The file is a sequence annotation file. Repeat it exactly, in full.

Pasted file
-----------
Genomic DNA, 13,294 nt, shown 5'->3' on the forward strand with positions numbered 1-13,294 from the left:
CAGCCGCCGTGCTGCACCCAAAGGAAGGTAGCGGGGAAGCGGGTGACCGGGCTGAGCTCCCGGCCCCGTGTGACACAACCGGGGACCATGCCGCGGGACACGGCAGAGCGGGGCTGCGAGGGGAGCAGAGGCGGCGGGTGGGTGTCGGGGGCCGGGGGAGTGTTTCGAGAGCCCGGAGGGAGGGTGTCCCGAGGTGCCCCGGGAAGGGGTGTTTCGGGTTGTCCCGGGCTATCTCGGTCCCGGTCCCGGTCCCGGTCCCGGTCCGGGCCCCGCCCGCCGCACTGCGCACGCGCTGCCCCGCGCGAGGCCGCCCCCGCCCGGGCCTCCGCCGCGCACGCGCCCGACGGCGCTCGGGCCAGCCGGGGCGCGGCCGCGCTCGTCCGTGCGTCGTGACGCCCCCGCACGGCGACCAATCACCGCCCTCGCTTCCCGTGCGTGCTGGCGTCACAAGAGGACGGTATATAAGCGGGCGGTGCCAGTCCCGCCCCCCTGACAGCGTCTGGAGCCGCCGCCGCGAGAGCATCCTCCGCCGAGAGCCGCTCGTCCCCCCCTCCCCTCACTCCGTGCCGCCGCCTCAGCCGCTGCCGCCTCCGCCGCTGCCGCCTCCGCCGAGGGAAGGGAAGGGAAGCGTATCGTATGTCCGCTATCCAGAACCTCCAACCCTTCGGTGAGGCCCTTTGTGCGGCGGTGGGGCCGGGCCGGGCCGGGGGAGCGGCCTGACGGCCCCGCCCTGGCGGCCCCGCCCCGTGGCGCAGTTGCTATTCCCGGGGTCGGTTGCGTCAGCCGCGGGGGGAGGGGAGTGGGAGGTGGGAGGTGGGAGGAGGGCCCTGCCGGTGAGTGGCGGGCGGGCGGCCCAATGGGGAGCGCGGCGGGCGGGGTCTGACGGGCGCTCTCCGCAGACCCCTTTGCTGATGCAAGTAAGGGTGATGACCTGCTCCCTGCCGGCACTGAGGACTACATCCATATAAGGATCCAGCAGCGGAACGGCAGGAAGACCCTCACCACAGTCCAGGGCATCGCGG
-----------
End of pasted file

Genomic DNA, 13,294 nt, shown 5'->3' on the forward strand with positions numbered 1-13,294 from the left:
CAGCCGCCGTGCTGCACCCAAAGGAAGGTAGCGGGGAAGCGGGTGACCGGGCTGAGCTCCCGGCCCCGTGTGACACAACCGGGGACCATGCCGCGGGACACGGCAGAGCGGGGCTGCGAGGGGAGCAGAGGCGGCGGGTGGGTGTCGGGGGCCGGGGGAGTGTTTCGAGAGCCCGGAGGGAGGGTGTCCCGAGGTGCCCCGGGAAGGGGTGTTTCGGGTTGTCCCGGGCTATCTCGGTCCCGGTCCCGGTCCCGGTCCCGGTCCGGGCCCCGCCCGCCGCACTGCGCACGCGCTGCCCCGCGCGAGGCCGCCCCCGCCCGGGCCTCCGCCGCGCACGCGCCCGACGGCGCTCGGGCCAGCCGGGGCGCGGCCGCGCTCGTCCGTGCGTCGTGACGCCCCCGCACGGCGACCAATCACCGCCCTCGCTTCCCGTGCGTGCTGGCGTCACAAGAGGACGGTATATAAGCGGGCGGTGCCAGTCCCGCCCCCCTGACAGCGTCTGGAGCCGCCGCCGCGAGAGCATCCTCCGCCGAGAGCCGCTCGTCCCCCCCTCCCCTCACTCCGTGCCGCCGCCTCAGCCGCTGCCGCCTCCGCCGCTGCCGCCTCCGCCGAGGGAAGGGAAGGGAAGCGTATCGTATGTCCGCTATCCAGAACCTCCAACCCTTCGGTGAGGCCCTTTGTGCGGCGGTGGGGCCGGGCCGGGCCGGGGGAGCGGCCTGACGGCCCCGCCCTGGCGGCCCCGCCCCGTGGCGCAGTTGCTATTCCCGGGGTCGGTTGCGTCAGCCGCGGGGGGAGGGGAGTGGGAGGTGGGAGGTGGGAGGAGGGCCCTGCCGGTGAGTGGCGGGCGGGCGGCCCAATGGGGAGCGCGGCGGGCGGGGTCTGACGGGCGCTCTCCGCAGACCCCTTTGCTGATGCAAGTAAGGGTGATGACCTGCTCCCTGCCGGCACTGAGGACTACATCCATATAAGGATCCAGCAGCGGAACGGCAGGAAGACCCTCACCACAGTCCAGGGCATCGCGG